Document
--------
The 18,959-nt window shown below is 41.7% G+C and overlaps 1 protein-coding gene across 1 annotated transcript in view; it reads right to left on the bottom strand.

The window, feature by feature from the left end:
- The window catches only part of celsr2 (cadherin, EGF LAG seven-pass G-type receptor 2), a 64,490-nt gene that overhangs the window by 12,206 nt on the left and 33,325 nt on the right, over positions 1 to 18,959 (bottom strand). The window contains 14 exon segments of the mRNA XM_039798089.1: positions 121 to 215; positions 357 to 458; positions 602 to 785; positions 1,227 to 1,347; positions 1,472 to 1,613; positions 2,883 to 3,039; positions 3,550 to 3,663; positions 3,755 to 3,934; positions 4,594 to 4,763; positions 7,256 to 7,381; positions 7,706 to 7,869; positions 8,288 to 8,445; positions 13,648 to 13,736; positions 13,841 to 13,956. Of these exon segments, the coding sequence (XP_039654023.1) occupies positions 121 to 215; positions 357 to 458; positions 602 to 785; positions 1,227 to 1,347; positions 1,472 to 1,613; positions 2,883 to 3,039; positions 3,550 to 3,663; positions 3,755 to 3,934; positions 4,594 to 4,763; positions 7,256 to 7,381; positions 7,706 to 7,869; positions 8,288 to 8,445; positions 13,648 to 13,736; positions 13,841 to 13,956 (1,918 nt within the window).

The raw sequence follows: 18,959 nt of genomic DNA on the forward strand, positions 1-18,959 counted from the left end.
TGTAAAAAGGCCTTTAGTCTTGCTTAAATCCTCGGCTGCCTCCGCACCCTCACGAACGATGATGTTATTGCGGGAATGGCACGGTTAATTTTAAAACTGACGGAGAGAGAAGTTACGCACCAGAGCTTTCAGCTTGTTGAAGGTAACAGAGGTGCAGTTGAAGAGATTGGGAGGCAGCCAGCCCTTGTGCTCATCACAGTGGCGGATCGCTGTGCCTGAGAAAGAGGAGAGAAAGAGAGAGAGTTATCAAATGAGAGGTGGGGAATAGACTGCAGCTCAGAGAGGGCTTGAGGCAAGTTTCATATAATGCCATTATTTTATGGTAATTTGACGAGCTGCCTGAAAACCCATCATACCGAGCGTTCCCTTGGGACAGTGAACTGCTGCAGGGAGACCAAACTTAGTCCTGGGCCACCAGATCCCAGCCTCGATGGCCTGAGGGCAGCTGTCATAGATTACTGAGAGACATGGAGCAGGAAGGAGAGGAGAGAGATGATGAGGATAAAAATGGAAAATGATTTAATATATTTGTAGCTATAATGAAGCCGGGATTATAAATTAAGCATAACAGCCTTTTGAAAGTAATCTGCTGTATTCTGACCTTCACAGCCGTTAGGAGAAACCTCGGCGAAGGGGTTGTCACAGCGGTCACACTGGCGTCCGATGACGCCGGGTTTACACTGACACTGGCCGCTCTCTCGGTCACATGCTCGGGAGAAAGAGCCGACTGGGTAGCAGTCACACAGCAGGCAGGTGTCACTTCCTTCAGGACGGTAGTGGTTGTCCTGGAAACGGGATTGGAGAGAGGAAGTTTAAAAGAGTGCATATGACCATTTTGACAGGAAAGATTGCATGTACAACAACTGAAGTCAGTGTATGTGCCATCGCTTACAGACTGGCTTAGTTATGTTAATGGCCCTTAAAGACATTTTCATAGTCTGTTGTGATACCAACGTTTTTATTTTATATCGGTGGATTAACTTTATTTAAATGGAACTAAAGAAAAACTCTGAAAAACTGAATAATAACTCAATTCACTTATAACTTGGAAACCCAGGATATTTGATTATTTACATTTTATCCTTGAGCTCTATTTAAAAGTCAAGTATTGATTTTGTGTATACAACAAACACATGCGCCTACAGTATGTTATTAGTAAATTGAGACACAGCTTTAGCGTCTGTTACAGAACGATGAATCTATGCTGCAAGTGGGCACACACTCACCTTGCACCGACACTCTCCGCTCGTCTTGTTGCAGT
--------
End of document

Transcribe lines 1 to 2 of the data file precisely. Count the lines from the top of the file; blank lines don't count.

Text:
The 18,959-nt window shown below is 41.7% G+C and overlaps 1 protein-coding gene across 1 annotated transcript in view; it reads right to left on the bottom strand.

The window, feature by feature from the left end: